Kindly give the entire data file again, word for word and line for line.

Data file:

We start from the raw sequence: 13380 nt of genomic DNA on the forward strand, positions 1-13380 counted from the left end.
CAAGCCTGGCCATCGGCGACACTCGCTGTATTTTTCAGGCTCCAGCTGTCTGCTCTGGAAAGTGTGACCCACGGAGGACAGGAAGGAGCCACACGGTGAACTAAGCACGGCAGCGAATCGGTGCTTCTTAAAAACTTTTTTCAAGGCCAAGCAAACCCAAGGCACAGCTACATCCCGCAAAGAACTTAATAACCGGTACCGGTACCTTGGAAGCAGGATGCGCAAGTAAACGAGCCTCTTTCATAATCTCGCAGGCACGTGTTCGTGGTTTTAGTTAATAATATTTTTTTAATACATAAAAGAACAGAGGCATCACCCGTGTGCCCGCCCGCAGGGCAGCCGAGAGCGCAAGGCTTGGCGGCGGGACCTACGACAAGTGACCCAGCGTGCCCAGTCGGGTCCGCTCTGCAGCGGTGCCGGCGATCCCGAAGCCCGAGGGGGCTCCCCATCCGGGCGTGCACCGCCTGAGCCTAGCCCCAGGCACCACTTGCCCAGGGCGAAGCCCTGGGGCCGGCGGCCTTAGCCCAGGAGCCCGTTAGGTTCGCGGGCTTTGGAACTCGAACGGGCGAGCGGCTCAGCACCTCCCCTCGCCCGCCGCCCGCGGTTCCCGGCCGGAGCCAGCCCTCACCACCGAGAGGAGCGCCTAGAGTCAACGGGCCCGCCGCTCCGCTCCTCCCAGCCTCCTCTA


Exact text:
We start from the raw sequence: 13380 nt of genomic DNA on the forward strand, positions 1-13380 counted from the left end.
CAAGCCTGGCCATCGGCGACACTCGCTGTATTTTTCAGGCTCCAGCTGTCTGCTCTGGAAAGTGTGACCCACGGAGGACAGGAAGGAGCCACACGGTGAACTAAGCACGGCAGCGAATCGGTGCTTCTTAAAAACTTTTTTCAAGGCCAAGCAAACCCAAGGCACAGCTACATCCCGCAAAGAACTTAATAACCGGTACCGGTACCTTGGAAGCAGGATGCGCAAGTAAACGAGCCTCTTTCATAATCTCGCAGGCACGTGTTCGTGGTTTTAGTTAATAATATTTTTTTAATACATAAAAGAACAGAGGCATCACCCGTGTGCCCGCCCGCAGGGCAGCCGAGAGCGCAAGGCTTGGCGGCGGGACCTACGACAAGTGACCCAGCGTGCCCAGTCGGGTCCGCTCTGCAGCGGTGCCGGCGATCCCGAAGCCCGAGGGGGCTCCCCATCCGGGCGTGCACCGCCTGAGCCTAGCCCCAGGCACCACTTGCCCAGGGCGAAGCCCTGGGGCCGGCGGCCTTAGCCCAGGAGCCCGTTAGGTTCGCGGGCTTTGGAACTCGAACGGGCGAGCGGCTCAGCACCTCCCCTCGCCCGCCGCCCGCGGTTCCCGGCCGGAGCCAGCCCTCACCACCGAGAGGAGCGCCTAGAGTCAACGGGCCCGCCGCTCCGCTCCTCCCAGCCTCCTCTA